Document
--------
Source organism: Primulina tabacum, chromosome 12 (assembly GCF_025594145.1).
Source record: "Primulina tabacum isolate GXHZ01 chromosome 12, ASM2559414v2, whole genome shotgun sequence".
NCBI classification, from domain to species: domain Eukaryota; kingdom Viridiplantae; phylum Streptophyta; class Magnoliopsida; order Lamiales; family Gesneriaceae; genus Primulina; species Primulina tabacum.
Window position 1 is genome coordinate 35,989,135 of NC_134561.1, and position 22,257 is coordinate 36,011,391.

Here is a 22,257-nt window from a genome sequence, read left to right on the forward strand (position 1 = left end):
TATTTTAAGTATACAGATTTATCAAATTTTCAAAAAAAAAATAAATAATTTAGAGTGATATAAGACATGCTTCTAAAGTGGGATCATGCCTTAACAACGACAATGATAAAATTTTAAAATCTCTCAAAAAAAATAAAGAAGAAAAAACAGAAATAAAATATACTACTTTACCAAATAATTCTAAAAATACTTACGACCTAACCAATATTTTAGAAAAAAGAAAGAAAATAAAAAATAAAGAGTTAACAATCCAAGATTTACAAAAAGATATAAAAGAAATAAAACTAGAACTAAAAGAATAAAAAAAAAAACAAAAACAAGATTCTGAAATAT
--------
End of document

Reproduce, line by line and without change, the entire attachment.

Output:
Source organism: Primulina tabacum, chromosome 12 (assembly GCF_025594145.1).
Source record: "Primulina tabacum isolate GXHZ01 chromosome 12, ASM2559414v2, whole genome shotgun sequence".
NCBI classification, from domain to species: domain Eukaryota; kingdom Viridiplantae; phylum Streptophyta; class Magnoliopsida; order Lamiales; family Gesneriaceae; genus Primulina; species Primulina tabacum.
Window position 1 is genome coordinate 35,989,135 of NC_134561.1, and position 22,257 is coordinate 36,011,391.

Here is a 22,257-nt window from a genome sequence, read left to right on the forward strand (position 1 = left end):
TATTTTAAGTATACAGATTTATCAAATTTTCAAAAAAAAAATAAATAATTTAGAGTGATATAAGACATGCTTCTAAAGTGGGATCATGCCTTAACAACGACAATGATAAAATTTTAAAATCTCTCAAAAAAAATAAAGAAGAAAAAACAGAAATAAAATATACTACTTTACCAAATAATTCTAAAAATACTTACGACCTAACCAATATTTTAGAAAAAAGAAAGAAAATAAAAAATAAAGAGTTAACAATCCAAGATTTACAAAAAGATATAAAAGAAATAAAACTAGAACTAAAAGAATAAAAAAAAAAACAAAAACAAGATTCTGAAATAT